Met Museum Acknowledges It Is on Lenape Land with New Plaque

The Metropolitan Museum of Art in New York announced today, May 13, that it has installed a plaque on its Fifth Avenue facade acknowledging the indigenous Lenape land on which it sits.

The bronze plaque reads:

The Metropolitan Museum of Art is situated in Lenapehoking, homeland of the Lenape diaspora and historically a gathering and trading place for many diverse Native peoples, who continue to live and work on this island.

We respectfully acknowledge and honor all Indigenous communities — past, present, and future — for their ongoing and fundamental relationships to the region.

In a statement, the Met said that the newly installed plaque “reflects years of extensive consultation and development with diverse specialists on the topic.” The museum added that it is also exploring a site-specific acknowledgment for the Met Cloisters in northern Manhattan, which is located near surviving Lenape trails and caves.

A land acknowledgment plaque at the facade of the Metropolitan Museum of Art

In the past, the Met has faced criticism for housing Native American art in its Art of Africa, Oceania, and the Americas galleries, thus excluding it from the visual narrative of this country. In 2017, after receiving a gift of 91 works of Native American art from Charles and Valerie Diker, the museum announced that will start exhibiting works by Indigenous people in its American Wing. Last September, the museum also appointed Patricia Marroquin Norby, who is Purépecha, as its first full-time curator of Native American art.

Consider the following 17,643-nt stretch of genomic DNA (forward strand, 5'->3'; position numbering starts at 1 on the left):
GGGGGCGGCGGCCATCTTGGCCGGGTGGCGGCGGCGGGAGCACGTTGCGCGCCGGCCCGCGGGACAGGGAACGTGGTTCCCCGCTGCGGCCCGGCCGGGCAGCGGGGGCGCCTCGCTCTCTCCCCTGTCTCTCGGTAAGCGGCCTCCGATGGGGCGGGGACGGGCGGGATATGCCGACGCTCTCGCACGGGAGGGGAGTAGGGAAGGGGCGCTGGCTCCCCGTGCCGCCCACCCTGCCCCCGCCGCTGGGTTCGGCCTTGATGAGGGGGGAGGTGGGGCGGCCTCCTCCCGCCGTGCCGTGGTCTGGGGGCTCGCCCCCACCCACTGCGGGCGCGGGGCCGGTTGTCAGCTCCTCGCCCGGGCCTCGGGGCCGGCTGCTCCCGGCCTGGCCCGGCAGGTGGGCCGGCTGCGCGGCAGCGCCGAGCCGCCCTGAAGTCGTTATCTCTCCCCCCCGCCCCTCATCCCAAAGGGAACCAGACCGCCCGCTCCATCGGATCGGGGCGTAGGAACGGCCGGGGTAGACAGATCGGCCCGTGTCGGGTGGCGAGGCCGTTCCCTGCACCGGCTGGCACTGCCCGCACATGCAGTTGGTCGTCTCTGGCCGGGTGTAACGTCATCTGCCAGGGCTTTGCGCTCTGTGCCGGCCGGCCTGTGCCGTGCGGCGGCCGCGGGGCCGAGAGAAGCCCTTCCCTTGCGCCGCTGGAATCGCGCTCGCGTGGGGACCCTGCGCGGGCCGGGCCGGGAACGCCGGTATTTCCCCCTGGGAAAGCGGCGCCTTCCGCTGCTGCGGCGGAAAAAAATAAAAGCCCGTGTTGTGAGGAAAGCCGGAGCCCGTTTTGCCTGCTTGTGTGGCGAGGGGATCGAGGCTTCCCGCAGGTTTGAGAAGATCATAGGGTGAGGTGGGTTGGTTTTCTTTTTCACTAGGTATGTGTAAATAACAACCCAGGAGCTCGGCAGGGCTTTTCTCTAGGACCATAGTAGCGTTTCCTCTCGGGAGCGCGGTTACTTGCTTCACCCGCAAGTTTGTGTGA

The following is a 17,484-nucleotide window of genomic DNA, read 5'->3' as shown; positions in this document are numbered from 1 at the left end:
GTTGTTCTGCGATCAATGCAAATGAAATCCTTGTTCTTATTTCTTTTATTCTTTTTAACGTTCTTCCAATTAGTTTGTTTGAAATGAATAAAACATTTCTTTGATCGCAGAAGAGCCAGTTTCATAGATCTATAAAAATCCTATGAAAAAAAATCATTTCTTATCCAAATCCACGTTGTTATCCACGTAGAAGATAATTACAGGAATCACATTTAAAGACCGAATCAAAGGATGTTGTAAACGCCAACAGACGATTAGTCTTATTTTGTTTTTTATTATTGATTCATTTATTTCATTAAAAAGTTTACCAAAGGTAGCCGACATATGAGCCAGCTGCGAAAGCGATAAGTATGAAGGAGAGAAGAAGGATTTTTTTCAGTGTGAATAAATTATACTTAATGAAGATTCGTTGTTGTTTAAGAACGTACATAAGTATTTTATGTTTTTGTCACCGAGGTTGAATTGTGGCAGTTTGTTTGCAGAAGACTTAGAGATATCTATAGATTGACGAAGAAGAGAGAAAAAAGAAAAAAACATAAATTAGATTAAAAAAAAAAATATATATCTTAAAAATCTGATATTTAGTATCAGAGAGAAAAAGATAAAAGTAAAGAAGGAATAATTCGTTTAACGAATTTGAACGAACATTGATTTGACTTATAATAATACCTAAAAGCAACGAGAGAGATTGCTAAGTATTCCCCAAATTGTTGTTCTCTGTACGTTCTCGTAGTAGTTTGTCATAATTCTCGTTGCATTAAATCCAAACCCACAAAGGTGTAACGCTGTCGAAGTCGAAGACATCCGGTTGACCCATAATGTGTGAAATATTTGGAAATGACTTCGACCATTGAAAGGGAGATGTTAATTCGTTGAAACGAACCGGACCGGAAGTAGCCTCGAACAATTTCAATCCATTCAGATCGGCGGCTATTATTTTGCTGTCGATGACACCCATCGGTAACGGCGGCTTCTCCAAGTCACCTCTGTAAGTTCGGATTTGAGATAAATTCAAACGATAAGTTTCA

According to the museum, Norby led the initiative to install a land acknowledgment plaque with Sylvia Yount, a curator of the American Wing.

“Land or territorial acknowledgments are common in Canada, but it’s only recently that US museums have begun to place them at their entrances,” the two curators wrote in an article.

“Such statements are integral to the goals of building and maintaining respectful relationships with Indigenous communities whose original lands museums now occupy,” Norby and Yount continued. “They also indicate that an institution is committed to appropriately honoring the communities whose ancestral and aesthetic items are now in their care.”

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